Understanding the Bankruptcy Players: Part 1: The Bankruptcy Judge Skip to main content

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Understanding the Bankruptcy Players: Part 1: The Bankruptcy Judge


It’s that time of year again: baseball season. The smell of freshly-cut grass, the crack of the bat, the seventh inning stretches to the sound of the organ and the smell of a hot dog.

It’s also time for another great bankruptcy metaphor.

A personal bankruptcy can be just like a baseball game. Bankruptcy is ultimately an adversarial process during which there are many players on the field competing to achieve a fair and balanced result. In the process, it’s important to understand all you can about each one—including their individual roles—in order to feel confident that you can win the game.

In this series, “Understanding the Bankruptcy Players,” we’ll identify a few of bankruptcy’s Most Valuable Players—players that it’s best to know before stepping up to the bankruptcy plate. In Part 1, we’ll scout the only real non-player by definition on the roster:

The Bankruptcy Judge.

If the Bankruptcy Court is an even-handed playing field, the Bankruptcy Judge is most definitely its umpire, tasked with calling your case as fairly as possible, pitch after pitch from the other side. Of course, judicial interpretation of any given bankruptcy issue varies from court to court. Fortunately, rulings by bankruptcy judges can be reviewed by other federal judges, and sometimes even make it to the World Series of bankruptcy: the United States Supreme Court.

Unlike other federal jurists in the legal game, bankruptcy judges don’t undertake lifetime appointments. In fact, they are actually reappointed (or not) by the federal court at the expiration of a 14-year term. So, while judges may not be as objective as you would like, like umpires in sport, they are overseen and themselves judged to be fit for this particular type of legal case.

Nevertheless, unlike, a baseball umpire presiding over your game, it’s important to understand that you’ll likely never lay eyes on the bankruptcy judge who oversees your particular bankruptcy case. In fact, the other players in the bankruptcy game: trustees, creditors, attorneys, can normally resolve your bankruptcy issues through rounds of negotiation, standard meetings and final settlement.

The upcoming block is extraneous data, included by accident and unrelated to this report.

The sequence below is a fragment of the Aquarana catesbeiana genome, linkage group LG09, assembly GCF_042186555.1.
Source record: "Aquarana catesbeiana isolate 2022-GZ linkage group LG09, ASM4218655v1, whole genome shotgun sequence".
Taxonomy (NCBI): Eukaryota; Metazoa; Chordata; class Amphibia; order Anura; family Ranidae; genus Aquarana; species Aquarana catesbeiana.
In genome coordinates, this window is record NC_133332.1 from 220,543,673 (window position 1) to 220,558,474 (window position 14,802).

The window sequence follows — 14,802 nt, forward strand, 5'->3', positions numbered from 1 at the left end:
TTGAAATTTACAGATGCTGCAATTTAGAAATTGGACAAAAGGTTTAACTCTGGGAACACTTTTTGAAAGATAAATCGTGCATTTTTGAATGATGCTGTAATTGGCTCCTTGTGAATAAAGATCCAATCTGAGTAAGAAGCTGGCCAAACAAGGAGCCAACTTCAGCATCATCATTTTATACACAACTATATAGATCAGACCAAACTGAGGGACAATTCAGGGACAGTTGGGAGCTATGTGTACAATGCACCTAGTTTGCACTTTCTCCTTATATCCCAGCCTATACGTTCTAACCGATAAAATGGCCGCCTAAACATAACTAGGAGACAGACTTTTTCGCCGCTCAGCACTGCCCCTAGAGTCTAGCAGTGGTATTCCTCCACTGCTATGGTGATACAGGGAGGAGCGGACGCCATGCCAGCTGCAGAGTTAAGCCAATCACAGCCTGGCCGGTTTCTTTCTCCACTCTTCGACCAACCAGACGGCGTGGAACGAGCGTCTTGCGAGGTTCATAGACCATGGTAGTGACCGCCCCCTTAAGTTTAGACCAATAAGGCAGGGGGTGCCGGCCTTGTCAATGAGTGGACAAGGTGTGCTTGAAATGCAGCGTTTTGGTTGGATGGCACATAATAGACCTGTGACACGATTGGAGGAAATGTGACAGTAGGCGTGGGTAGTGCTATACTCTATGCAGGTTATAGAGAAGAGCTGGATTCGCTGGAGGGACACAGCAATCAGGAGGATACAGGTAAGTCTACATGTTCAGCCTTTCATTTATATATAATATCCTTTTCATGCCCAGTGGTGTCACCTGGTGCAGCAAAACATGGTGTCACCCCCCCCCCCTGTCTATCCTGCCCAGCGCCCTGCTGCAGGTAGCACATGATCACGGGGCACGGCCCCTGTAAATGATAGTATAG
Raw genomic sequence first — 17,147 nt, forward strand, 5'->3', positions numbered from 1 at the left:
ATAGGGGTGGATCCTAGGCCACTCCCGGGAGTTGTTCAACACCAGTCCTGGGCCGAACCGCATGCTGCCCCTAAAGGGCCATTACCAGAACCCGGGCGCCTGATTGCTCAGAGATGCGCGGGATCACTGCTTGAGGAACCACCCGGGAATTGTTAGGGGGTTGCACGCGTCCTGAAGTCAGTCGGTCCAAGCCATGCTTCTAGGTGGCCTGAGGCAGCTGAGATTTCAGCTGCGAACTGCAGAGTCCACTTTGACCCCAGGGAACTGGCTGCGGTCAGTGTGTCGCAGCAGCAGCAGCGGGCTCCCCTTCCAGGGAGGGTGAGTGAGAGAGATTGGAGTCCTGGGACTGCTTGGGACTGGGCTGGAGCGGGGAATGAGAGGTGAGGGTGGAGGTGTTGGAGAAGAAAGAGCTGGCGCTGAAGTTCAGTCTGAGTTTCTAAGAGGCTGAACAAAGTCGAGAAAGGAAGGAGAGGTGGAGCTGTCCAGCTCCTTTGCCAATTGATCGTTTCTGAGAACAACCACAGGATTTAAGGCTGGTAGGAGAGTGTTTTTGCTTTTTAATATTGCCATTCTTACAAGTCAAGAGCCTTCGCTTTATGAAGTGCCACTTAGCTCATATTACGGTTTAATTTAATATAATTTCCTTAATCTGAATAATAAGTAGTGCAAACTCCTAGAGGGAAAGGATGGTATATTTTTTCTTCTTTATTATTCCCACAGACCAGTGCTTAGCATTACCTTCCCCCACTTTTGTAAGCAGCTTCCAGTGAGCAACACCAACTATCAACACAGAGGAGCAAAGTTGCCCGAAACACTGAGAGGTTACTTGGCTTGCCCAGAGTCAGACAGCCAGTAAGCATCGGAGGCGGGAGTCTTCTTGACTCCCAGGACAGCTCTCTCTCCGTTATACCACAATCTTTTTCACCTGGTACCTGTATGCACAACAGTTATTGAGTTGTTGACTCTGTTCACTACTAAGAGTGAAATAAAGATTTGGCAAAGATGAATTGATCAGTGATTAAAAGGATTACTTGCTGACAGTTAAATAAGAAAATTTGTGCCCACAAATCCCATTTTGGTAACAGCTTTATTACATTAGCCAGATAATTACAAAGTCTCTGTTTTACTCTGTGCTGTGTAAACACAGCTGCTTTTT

The bankruptcy judge is only called in to play when there are real problems with the off the field bankruptcy process. But rest assured, when the game gets rough, and the calls get close and more contentious, there’s always an umpire in the form of a federal bankruptcy judge who is ready, willing and able to step in and make the final determination on a close play.

As a result of the nuances and intricacies of bankruptcy law game, if you find yourself facing insurmountable debt, it is essential to begin the bankruptcy process with a few MVPs of your own. An experienced bankruptcy attorney can be the most important player in the bankruptcy game; he not only knows how to match up to your opponents and can provide some great assists throughout your case, no matter who your creditors are, but he is also the only person responsible for looking out for your best interests. Contact the Law Offices of John T. Orcutt in North Carolina TODAY for a totally FREE debt consultation. Just call toll free to +1-919-646-2654, or make your appointment online at www.billsbills.com. Simply click on the yellow “FREE Consultation Now” button.


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